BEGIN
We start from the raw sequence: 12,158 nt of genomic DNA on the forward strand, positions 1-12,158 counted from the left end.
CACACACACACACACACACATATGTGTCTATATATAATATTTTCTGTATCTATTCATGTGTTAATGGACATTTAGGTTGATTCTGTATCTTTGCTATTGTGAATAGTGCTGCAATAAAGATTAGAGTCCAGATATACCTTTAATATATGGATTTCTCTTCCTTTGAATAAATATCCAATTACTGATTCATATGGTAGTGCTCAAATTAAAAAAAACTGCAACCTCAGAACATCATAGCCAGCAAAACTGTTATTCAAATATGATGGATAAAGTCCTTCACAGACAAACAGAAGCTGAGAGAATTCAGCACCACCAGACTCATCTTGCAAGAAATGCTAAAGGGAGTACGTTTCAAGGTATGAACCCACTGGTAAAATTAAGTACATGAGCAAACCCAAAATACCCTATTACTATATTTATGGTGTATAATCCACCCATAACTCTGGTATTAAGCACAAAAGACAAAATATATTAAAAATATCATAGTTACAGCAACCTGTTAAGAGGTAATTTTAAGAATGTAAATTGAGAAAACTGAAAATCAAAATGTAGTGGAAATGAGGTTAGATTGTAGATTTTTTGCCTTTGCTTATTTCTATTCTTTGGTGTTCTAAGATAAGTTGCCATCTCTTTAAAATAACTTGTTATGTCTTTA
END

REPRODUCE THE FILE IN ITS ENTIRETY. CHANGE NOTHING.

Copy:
We start from the raw sequence: 12,158 nt of genomic DNA on the forward strand, positions 1-12,158 counted from the left end.
CACACACACACACACACACATATGTGTCTATATATAATATTTTCTGTATCTATTCATGTGTTAATGGACATTTAGGTTGATTCTGTATCTTTGCTATTGTGAATAGTGCTGCAATAAAGATTAGAGTCCAGATATACCTTTAATATATGGATTTCTCTTCCTTTGAATAAATATCCAATTACTGATTCATATGGTAGTGCTCAAATTAAAAAAAACTGCAACCTCAGAACATCATAGCCAGCAAAACTGTTATTCAAATATGATGGATAAAGTCCTTCACAGACAAACAGAAGCTGAGAGAATTCAGCACCACCAGACTCATCTTGCAAGAAATGCTAAAGGGAGTACGTTTCAAGGTATGAACCCACTGGTAAAATTAAGTACATGAGCAAACCCAAAATACCCTATTACTATATTTATGGTGTATAATCCACCCATAACTCTGGTATTAAGCACAAAAGACAAAATATATTAAAAATATCATAGTTACAGCAACCTGTTAAGAGGTAATTTTAAGAATGTAAATTGAGAAAACTGAAAATCAAAATGTAGTGGAAATGAGGTTAGATTGTAGATTTTTTGCCTTTGCTTATTTCTATTCTTTGGTGTTCTAAGATAAGTTGCCATCTCTTTAAAATAACTTGTTATGTCTTTA